Background: Determine the relationship between obesogenic characteristics of childcare and child adiposity in tribally-affiliated centers in Oklahoma. Methods: The two-day Environment and Policy Assessment and Observation (EPAO) included a total environment (TE), nutrition (N), and physical activity (PA) score and took place in 11 centers across Oklahoma. Eighty-two preschool children (3-5 years) participated. Child height and weight were measured and overweight status (≥. 85th percentile for age and sex) was determined. Regression models, fit using Generalized Estimating Equations methodology to account for clustering by center were used and adjusted for center characteristics. Results: Participants were 3.8 (0.8) years old, 55% male, 67% American Indian (AI) and 38% overweight. A healthier TE and PA was associated with a reduced odds of overweight, which remained significant after adjusting for some center characteristics, but not all. A healthier TE, N, and PA was associated with lower BMI percentile, which remained significant after some center-level adjustments, but not all. Lower sedentary opportunity and sedentary time were no longer associated with reduced odds of overweight following adjustment. Lower opportunity for high sugar and high fat foods and minutes of active play were associated with reduced odds of overweight in some adjusted models. Conclusions: Collectively unadjusted and adjusted models demonstrate that some aspects of a healthier childcare center environment are associated with reduced odds of overweight and lower BMI percentile in preschool children attending tribally-affiliated childcare in Oklahoma. Future research should examine the association of childcare and health behaviors and further explore the role of potential confounders.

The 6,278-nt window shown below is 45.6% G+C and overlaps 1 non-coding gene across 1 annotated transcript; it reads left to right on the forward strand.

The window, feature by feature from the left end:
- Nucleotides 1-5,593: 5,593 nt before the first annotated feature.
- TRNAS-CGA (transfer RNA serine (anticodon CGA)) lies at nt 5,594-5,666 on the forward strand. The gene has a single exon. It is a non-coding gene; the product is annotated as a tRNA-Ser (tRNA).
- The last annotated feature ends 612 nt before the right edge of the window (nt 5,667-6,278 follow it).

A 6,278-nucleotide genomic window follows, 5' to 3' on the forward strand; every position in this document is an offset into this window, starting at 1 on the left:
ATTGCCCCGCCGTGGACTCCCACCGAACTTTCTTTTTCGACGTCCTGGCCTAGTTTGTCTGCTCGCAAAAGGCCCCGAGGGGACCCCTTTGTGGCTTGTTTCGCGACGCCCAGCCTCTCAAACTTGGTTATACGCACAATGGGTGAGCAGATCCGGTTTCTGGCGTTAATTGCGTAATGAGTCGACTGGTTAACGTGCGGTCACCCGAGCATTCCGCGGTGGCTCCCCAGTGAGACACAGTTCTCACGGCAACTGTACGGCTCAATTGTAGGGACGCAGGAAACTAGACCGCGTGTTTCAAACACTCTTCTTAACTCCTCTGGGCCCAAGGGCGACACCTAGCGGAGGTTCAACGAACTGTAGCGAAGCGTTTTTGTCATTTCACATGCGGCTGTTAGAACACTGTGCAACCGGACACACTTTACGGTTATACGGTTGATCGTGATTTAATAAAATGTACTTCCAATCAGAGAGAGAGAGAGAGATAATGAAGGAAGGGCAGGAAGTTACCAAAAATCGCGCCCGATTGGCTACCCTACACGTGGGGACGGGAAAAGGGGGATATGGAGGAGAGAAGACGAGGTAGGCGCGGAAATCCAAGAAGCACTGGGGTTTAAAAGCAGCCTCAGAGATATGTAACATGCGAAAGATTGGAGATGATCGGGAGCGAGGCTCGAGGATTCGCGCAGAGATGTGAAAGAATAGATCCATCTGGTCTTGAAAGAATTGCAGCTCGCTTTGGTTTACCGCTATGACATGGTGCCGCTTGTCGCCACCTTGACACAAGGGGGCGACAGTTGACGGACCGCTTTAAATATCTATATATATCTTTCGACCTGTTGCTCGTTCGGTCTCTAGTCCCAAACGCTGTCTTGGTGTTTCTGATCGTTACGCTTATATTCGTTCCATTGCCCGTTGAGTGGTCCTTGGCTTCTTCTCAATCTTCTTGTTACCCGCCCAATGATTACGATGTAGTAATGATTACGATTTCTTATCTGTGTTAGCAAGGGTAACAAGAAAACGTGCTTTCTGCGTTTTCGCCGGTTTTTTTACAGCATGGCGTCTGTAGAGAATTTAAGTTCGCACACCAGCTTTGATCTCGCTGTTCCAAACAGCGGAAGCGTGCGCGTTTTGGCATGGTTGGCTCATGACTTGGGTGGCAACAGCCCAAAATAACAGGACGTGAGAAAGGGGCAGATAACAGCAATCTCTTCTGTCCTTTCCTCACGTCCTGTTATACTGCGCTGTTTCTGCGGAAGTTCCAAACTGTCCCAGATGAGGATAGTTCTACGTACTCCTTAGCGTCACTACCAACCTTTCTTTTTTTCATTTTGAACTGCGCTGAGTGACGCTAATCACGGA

Sisson, S. B., Li, J., Stoner, J. A., Lora, K. R., Campbell, J. E., Arnold, S. H., … Stephens, L. (2016). Obesogenic environments in tribally-affiliated childcare centers and corresponding obesity rates in preschool children. Preventive Medicine Reports, 3, 151–158. https://doi.org/10.1016/j.pmedr.2016.01.003